Non-oil business, still threatened
The inability of Nigeria not only to fulfil its dream of launching a full scale production of its iron ore potential, but successfully privatize the iron ore industry, is no doubt raising concern just as there are rumours of government’s plan to initiate an out-of-court agreement in the arbitration.
ABUJA—Iron and steel industry is of strategic importance to any developing economy. Its place is of great significance in any meaningful national effort towards industrialisation. The pivot role of iron and steel products in a nation’s economy is attributed to their widespread utilization in all facets of the manufacturing industry.
Nigeria had expected significant iron ore production from the Itakpe iron ore deposits to reduce its dependence on oil and gas revenues.
Since the country discovered oil, all its attention has been on the oil, neglecting other areas. But of recent, the Federal Government found out that mining would be one of the key areas that the country can pick on to diversify from the oil and gas sector.
Nigeria, which gets nearly 80 per cent of its revenues from oil and gas production, was to start receiving revenue from iron ore production as Itakpe iron ore deposit is said to contain three billion tonnes of iron ore reserves.
Initial production from the mine was expected to be 2 million tonnes a year, ramping up to 20 million tonnes annually in five years, a development that will help Nigeria establish a track record in the mining industry and allow it to attract more investors.
The mining of minerals in Nigeria at present, accounts for only 11 per cent of the country’s GDP, due to the influence of its vast oil resources. The domestic mining industry is under-developed, leading to Nigeria having to import minerals that it could produce domestically, such as salt or iron ore.
This became so only when Federal Government made it possible through mining leases, that rights to ownership of mineral resources in the country is held by it. The law made it that, it is only the Federal Government that grants titles to organisations to explore, mine, and sell mineral resources.
The National Iron Ore Mining Project, NIOMP, at Itakpe is earmarked to supply the total 2.155 million tons per year iron ore requirement of the Ajaokuta Steel Project. In addition, it is contemplated that the project would also supply about 40 per cent of the requirement of the Delta Steel.
But all the efforts at realising these dreams have remained futile. The hope of making the nation’s iron ore company, located at Itakpe, Kogi State to come to full work became bleak when it was concessioned alongside the Ajaokuta Steel Industries to an Indian firm, Global Infrastructure Holding Limited, GIHL.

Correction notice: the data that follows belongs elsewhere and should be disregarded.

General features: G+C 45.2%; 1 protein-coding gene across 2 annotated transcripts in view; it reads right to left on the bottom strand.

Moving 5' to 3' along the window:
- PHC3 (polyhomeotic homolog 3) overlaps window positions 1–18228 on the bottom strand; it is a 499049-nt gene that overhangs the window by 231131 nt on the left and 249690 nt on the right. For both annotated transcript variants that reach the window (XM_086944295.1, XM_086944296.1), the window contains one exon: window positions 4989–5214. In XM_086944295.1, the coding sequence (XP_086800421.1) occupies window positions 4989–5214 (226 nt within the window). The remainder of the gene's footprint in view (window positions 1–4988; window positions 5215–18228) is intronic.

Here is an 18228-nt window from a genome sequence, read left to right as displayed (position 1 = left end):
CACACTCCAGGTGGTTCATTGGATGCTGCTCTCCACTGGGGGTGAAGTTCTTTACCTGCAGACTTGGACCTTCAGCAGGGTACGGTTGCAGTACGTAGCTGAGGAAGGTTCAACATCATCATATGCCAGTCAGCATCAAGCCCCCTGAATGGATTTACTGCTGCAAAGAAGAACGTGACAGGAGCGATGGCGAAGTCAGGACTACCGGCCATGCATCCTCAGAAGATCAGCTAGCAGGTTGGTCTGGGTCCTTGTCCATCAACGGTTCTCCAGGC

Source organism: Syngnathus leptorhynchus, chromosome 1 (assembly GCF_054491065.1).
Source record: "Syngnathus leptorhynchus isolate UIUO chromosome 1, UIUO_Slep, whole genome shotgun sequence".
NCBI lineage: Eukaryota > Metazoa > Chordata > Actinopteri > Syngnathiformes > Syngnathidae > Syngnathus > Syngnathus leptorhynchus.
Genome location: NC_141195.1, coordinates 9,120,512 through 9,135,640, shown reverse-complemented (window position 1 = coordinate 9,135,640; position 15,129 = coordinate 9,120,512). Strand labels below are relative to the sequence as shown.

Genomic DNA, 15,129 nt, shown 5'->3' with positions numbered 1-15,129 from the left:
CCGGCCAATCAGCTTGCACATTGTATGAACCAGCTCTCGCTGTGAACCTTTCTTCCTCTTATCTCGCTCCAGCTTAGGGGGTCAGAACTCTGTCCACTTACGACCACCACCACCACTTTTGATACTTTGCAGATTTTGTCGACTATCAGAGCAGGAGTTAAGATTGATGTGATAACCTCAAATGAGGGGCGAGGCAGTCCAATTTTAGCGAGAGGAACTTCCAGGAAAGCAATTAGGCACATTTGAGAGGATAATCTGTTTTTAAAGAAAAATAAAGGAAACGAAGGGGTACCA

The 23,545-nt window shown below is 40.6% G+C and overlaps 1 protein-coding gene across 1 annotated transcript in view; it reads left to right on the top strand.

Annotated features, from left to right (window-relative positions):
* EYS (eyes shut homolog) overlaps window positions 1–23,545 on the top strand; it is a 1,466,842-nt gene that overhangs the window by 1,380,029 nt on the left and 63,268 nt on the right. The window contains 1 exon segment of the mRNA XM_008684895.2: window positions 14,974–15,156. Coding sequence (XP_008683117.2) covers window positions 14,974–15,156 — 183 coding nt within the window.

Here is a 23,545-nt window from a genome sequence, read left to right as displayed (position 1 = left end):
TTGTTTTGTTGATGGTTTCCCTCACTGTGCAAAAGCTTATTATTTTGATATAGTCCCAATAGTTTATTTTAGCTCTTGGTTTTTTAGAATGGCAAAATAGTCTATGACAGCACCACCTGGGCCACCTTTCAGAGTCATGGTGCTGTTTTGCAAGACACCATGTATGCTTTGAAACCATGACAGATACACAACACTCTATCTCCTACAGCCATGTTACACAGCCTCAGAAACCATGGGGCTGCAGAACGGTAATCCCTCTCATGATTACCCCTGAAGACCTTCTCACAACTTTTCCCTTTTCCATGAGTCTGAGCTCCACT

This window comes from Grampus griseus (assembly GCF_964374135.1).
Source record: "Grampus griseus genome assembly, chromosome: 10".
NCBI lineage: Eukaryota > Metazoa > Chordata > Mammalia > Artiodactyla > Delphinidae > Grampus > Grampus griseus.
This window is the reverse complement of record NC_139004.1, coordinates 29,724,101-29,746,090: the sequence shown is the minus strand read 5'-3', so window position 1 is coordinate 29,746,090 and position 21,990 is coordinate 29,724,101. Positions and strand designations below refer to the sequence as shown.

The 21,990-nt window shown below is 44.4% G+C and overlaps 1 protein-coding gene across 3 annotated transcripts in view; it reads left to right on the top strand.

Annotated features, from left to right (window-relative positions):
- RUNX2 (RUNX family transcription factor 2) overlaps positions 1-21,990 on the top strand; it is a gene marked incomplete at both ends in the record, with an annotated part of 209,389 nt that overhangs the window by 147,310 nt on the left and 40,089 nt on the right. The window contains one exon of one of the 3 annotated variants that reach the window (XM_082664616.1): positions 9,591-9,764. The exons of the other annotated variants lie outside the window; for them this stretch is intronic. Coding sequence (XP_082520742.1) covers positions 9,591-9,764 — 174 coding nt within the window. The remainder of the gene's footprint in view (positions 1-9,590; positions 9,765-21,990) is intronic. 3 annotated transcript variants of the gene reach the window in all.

The agreements entered before the two companies were given out to the firm were terminated when startling revelations later emerged that there were certain irregularities as well as non-adherence to due process, a development the Indian firm is challenging currently at the arbitration.
But with the seeming unending case at the arbitration, the Federal Government is said to be frustrated and hence planning to go back to the controversial concession agreement with a view to re-instating the Global Infrastructure Holdings Limited, GIHL, to commence production in the firms.
This development, which seems to show Federal Government’s confused state on how to resolve the lingering crisis on the revocation of the concession agreement with the Indian firm, experts in steel industry said, would be against the country’s interest, considering the revelation of shoddy deals that were said to be carried out by government before the official concession and the company which had removed most essential components of the firms after the concession.
Sources said correspondences to the effect has gone round to concerned parties informing that the Federal Government would revisit agreements with GIHL and fine tune the contract to favour both sides.
The rumoured return of GIHL, as learnt, was part of the outcome of the out-of-court settlement adopted by the two parties owing to the huge judgement cost which was still high after arbitration.
The Federal Government had in 2008 revoked the concession agreements with GIHL, citing asset stripping and failure of the group to comply with the major provisions of the agreement. This became a subject of litigation at the instance of the group; with a judgement debt hanging over the Federal Government which sources informed is still outstanding.
“The return of GIHL seems to be government’s way out of the logjam because government cannot pay the judgement cost which runs into millions of dollars. Government cannot also sell both Ajaokuta Steel and the Iron Ore and Mining Company in Itakpe without settling the issue of GIHL. So this is the problem”, said a source.
The government further faces a dilemma on what to do with the Ajaokuta staffers that have not been paid since the concession agreement.